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GM Foods

(5 Posts)
absentgrana Sat 09-Jul-11 13:27:08

All you posters on the Science and Natural History thread might well be able to help, but I thought it might be sensible to make this a separate issue and avoid – I was going to say hijacking – the thread, but perhaps cluttering would be a less contentious word.

I'm not against GM foods per se but don't know much about them. Tony Blair was an enthusiast and I have the impression the present government is fairly pro. (Not that I trust either of them.) Also some new testing has been authorised in this country, so I'd like to be better informed before this becomes an issue again.

If genetic modification is used as a way of "speeding up" what would otherwise be achieved by selective breeding – say drought-resistant wheat gaining pest-resistant wheat genes – that seems to be a Good Thing. If genes are combined from species that could never breed naturally – like the colourful piglets with the jellyfish gene – that seems a Bad Thing.

If seeds have to be bought every year because the owners of the gene ensure that they are sterile – that seems like a Bad Thing, especially for subsistence farmers.

However, if the seeds are sterile, does this rule out the possibility of cross-contamination of conventional and organic crops. It seems that it doesn't. I don't understand.

If GM food is eventually to be sold in this country, I should like it to be labelled as such so that I can choose whether I want to buy it.

Is it correct that lots of animal fodder already contains GM produce?

Okay – now I have exposed my profound ignorance – help! Please talk to me as if I were about ten years old.

twizzle Sat 09-Jul-11 14:24:46

absentgrana, I agree with you about the issue of cross contamination.

If there is no containment of GM crops then they could easily cause widespread contamination. GM pollen can travel on the wind, or via insects, and cross-pollinate non-GM crops.

What would be the consequences of cross contamination on crops and wild and domestic plants?

JessM Sat 09-Jul-11 14:54:34

This is a difficult one. I believe that Genetic modification of food plants can potentially solve major world problems. An example might be to increase the vitamin or protein content of staple cereals when a population is undernourished. Or staple crops that resisted terrible plant diseases. This could enable a poor farmer to feed her children adequately. Or modifying plants so that they produce drugs cheaply and easily - which may in turn protect endangered wild plants. There are potentially huge benefits. Some of these advances would not really be possible by old-style selective breeding.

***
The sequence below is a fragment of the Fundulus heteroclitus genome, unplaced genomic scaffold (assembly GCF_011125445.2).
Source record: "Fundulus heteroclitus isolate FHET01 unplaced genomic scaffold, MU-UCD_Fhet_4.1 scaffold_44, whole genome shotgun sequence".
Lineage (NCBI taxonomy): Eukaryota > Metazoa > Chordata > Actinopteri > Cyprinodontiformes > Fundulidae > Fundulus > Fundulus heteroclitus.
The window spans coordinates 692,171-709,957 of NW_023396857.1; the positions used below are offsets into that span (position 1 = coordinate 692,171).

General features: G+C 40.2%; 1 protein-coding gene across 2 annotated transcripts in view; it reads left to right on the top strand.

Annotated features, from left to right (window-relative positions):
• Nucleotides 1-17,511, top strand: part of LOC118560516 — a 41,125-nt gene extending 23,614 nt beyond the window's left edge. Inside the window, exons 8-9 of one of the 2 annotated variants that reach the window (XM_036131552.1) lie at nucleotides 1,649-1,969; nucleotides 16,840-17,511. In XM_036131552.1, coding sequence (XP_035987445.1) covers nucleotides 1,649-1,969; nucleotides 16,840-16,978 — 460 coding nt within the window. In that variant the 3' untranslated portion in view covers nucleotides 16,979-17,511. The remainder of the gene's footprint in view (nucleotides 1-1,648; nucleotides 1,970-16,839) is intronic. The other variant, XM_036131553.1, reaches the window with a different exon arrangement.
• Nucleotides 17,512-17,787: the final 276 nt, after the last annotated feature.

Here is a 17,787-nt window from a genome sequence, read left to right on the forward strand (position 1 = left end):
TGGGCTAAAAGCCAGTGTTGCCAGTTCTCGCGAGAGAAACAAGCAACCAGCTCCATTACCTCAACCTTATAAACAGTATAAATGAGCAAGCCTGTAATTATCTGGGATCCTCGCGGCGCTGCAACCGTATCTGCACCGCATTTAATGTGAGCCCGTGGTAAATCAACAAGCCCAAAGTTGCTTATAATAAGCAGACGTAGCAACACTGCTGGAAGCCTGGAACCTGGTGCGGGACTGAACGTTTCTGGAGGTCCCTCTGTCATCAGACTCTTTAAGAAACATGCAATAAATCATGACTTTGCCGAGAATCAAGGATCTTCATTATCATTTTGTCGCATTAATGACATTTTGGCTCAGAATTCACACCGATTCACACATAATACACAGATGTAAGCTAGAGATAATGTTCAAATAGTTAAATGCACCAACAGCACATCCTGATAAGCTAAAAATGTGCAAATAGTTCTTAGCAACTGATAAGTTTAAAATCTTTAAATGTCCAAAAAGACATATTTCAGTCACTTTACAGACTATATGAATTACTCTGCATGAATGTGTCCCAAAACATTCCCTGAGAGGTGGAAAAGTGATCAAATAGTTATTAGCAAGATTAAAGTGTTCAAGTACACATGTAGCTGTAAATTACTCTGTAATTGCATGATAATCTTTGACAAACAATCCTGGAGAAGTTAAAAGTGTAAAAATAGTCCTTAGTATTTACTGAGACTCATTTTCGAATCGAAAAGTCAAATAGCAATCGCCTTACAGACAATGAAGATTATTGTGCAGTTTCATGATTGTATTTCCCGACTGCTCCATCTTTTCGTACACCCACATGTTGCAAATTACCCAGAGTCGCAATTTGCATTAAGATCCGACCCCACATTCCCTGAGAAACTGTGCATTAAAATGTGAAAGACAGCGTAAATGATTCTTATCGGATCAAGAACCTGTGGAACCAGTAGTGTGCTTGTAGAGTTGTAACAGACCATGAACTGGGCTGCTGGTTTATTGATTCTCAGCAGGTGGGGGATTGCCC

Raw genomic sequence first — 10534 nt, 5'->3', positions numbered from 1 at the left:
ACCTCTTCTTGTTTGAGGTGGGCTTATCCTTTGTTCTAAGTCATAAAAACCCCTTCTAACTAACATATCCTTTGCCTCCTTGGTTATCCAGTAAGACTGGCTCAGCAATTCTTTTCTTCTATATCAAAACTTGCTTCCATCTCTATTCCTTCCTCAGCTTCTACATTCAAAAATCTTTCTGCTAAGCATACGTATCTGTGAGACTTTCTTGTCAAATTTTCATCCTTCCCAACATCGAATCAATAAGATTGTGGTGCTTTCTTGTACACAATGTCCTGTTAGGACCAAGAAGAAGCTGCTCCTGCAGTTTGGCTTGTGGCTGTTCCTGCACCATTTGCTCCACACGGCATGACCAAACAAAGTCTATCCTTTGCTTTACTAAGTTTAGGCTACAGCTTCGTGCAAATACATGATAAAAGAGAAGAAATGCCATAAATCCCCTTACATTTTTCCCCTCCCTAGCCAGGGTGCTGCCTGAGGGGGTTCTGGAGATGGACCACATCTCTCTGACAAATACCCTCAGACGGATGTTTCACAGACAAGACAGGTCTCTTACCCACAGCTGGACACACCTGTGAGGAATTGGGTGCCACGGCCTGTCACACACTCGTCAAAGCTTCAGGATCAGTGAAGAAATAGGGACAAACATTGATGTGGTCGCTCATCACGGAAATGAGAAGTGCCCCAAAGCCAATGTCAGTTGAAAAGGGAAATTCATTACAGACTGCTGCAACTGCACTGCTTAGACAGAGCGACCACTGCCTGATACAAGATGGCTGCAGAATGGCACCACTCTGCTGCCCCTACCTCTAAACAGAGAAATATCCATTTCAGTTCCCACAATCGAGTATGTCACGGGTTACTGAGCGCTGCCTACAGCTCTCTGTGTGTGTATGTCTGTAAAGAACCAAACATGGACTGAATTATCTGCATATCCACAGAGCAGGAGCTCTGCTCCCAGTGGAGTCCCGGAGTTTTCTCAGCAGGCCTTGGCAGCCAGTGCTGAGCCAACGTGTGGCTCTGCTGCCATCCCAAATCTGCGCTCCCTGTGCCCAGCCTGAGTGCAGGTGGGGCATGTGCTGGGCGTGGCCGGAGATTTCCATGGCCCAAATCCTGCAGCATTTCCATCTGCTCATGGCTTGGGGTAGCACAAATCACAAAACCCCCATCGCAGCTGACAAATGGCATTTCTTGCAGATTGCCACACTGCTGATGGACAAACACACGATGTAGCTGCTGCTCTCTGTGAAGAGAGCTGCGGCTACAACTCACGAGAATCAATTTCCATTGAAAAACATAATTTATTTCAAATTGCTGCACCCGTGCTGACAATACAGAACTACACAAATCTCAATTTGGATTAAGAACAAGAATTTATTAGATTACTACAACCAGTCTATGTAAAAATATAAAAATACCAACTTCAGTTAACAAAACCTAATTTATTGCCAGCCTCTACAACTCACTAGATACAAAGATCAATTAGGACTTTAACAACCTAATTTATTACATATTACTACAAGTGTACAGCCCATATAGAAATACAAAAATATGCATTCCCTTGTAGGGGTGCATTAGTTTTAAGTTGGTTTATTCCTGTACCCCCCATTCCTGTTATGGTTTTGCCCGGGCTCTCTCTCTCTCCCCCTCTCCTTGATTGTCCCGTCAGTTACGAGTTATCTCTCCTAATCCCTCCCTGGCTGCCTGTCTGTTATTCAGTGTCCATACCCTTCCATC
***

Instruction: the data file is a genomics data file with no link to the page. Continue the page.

The really annoying thing is that the original trail was blazed by Monsanto who focussed on a gene that would allow crops to be freely doused in their own pesticide "Roundup". We sell you the Roundup resistant seeds, fewer weeds, more productivity in your fields... So this was a very commercial and worrying. There was also much concern about selling farmers GM seeds that did not breed true - so they would have to go back and buy more next year, rather than save seeds from this years crop for next year's planting. Thus increasing dependence on multinational company. So a really bad start for GM that put many backs up.
The trouble is that the research to produce GM products is expensive and therefore likely to be produced under a commercial umbrella. And the companies will want to make a profit. That is what they do.
And you have to trial new crops in fields, so there is a theoretical chance of genes spreading on pollen to other fields or hedgerows where closely related wild plants are in flower. Unless you enclose the fields in tent that can prevent pollen grains escaping... not likely. However the harmfulness of this may not be great - if, say, wild mustard picked up a roundup resistant gene from oil seed rape plants... well it might promote the career of wild mustard as a weed i suppose...
So i am in favour of the research but also in favour of very tight legislation. And I would prefer to see more government or UN funded research and less commercial...

Baggy Sat 09-Jul-11 17:22:11

What jess says, pretty much. Killing off weeds (see the Monsanto example and use of Roundup) is worrying because, indirectly that seems to kill off a lot of wildlife, starting with the insects that live on the weeds, and carrying on all the way up the food chain. As with most human endeavours, the issue is not simple. I'm not against GM in principle (essentially, that is what selective breeding has been doing for quite a while) but I agree that commercial companies should not be in control of the process.

Faye Sun 10-Jul-11 00:12:25

I am very against GM crops and I am disgusted with Monsanto - Control the Food and You Control the People
An Australian Farmer lost his organic certification for his farm because of cross contamination with GM crops.
If Monsanto are behind any thing I would be very wary. Bit like another Murdoch and the media!